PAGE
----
Award-winning author in Chilliwack to support refugees

Lawrence Hill, author of Book of Negroes and The Illegal, will be in Chilliwack May 11 to speak about novels in fiction and the real world.

Award-winning Canadian author Lawrence Hill will be speaking in Chilliwack May 11 to support local sponsored refugee families.

Award-winning Canadian author Lawrence Hill will be speaking in Chilliwack May 11 to support local sponsored refugee families.

The Eastern Fraser Valley Refugee Committee is hosting acclaimed novelist Lawrence Hill at a speaking event on May 11 in support of the local sponsored refugee families.

Hill’s work as an author is greatly influenced by issues surrounding human rights, identity and belonging.

As of the announcement in March, he is the first author to win two CBC Canada Reads competitions, in 2009 for The Book of Negroes (pub. 2007) and in 2016 for The Illegal (pub. 2015).

In his latest novel The Illegal, Hill’s protagonist Keita Ali was a marathoner, dreaming of becoming an elite Olympic runner. “But when his country descended into the hell of ethnic genocide, he had to flee,” Hill explained. “Now, he’s running for his life.”

In a time when the world is facing such an incredible refugee crisis, there are many stories to be told, much to learn, and much to discuss. As a character, Keita represents a person whose story often overlooked.

But it’s a story that Hill believes must be told.

“It’s hard for us to imagine the life of a refugee, particularly a refugee without papers,” Hill said. In The Illegal, he gave a face to the faceless, and a voice to the voiceless.

Hill doesn’t claim to be a refugee expert.

If a person’s goal is to find factual information about refugees today or in the past, Hill would direct them to a report by the United Nations or perhaps an immigration lawyer.

But as a novelist, he is an artist.

“If your goal is more subtle, perhaps to evoke empathy, expand your imagination, to think more richly and with more depth – a work of art might be your best ally,” he said.

The Book of Negroes was recognized with the Rogers Writers’ Trust Fiction Prize (2007), the Commonwealth Writers’ Prize (2008) and was adapted into a television mini-series in 2015, winning nine Canadian Screen Awards.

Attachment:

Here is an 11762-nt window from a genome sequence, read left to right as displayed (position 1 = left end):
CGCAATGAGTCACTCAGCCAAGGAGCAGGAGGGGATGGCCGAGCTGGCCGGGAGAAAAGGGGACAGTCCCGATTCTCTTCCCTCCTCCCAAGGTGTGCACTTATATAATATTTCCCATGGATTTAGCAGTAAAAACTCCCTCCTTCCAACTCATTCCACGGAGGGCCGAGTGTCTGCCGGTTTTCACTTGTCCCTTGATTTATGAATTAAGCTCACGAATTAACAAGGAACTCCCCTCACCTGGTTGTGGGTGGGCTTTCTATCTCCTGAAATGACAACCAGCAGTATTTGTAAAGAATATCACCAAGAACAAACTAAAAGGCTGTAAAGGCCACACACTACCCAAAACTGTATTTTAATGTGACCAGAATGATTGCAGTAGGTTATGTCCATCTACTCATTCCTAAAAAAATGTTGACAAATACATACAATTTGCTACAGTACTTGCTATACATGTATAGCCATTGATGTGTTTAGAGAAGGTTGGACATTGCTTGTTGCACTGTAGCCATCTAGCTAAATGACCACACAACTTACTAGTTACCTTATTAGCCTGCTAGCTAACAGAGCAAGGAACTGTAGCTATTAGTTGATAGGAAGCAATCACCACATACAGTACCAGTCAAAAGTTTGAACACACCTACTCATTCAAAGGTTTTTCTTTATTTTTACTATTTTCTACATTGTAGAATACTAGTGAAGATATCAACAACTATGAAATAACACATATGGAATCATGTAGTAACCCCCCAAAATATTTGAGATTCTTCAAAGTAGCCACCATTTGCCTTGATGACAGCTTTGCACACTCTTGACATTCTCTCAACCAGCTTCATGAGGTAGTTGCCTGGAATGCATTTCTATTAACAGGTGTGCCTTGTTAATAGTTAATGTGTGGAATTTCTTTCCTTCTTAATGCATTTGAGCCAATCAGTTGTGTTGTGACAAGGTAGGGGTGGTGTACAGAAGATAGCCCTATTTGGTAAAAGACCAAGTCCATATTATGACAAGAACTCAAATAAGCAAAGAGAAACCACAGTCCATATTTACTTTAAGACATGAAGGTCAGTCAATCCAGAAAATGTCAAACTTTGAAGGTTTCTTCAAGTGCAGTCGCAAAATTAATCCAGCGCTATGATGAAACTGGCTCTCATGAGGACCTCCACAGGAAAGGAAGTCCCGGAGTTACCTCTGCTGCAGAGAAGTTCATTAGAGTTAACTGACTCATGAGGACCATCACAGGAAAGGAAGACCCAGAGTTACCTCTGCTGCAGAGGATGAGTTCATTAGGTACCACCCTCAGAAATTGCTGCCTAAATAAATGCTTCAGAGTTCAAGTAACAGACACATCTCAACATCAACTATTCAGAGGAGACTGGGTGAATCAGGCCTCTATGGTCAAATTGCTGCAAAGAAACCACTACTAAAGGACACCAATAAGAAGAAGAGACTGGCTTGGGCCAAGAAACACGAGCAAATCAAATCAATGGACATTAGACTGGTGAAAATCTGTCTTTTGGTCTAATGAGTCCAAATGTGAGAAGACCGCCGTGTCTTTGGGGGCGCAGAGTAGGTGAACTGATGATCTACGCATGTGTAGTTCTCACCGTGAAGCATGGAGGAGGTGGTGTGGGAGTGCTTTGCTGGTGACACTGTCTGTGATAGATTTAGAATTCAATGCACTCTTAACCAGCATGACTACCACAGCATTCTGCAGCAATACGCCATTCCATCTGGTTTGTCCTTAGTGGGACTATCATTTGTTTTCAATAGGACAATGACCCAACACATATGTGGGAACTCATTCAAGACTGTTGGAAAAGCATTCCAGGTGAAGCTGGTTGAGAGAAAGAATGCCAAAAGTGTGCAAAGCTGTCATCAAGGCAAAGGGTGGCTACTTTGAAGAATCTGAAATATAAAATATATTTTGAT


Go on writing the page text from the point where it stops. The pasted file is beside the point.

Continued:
The Illegal will also be adapted into a television series, for which Hill is currently in the midst of co-writing the first episodes.

The upcoming Chilliwack event was the result of Hill’s conversation with Karen Medland, Reverand of Carman United Church and a spokesperson for the Eastern Fraser Valley Refugee Committee, at a refugee fundraiser that took place in Kelowna back in December.

In addition to planning the Chilliwack speaking engagement, Hill was “profoundly influenced” and motivated to action by the event.

“All these ordinary people were raising money to bring refugees to Kelowna. And it struck me that I could do the same.”

Much as several groups have done in Chilliwack, Hill and his wife Miranda started their own sponsorship group Longer Table in Hamilton, Ontario. With the help of friends, neighbours, volunteer organizations and Olympian Clara Hughes, they raised the $30,000 needed to bring a family of seven Syrian refugees to Canada.

“There is no more pressing humanitarian issue in the world today than the plight of refugees,” Hill expressed.

At the event, he’ll be speaking about The Illegal, including the writing process and a few excerpts, as well as why he wrote it and what the subject means to him.

He expects that the conversation will quickly evolve to include the modern-day refugee crises in the real world.

“This is an opportunity to talk and engage, share and put our heads together.”

Lawrence Hill speaks in Chilliwack about refugees, in his fiction and in the world, on May 11 at 7 p.m. at Cornerstone Reform Church (9800 McNaught Rd).

Tickets for the event are $40 and are available at, at Carmen United Church or Cornerstore Reform Church.

A full complement of the author’s books will be available for purchase and signing.

Proceeds from ticket sales go toward the work of the Eastern Fraser Valley Refugee Committee, the group of six churches who combine their efforts and resources to sponsor Syrian refugees.

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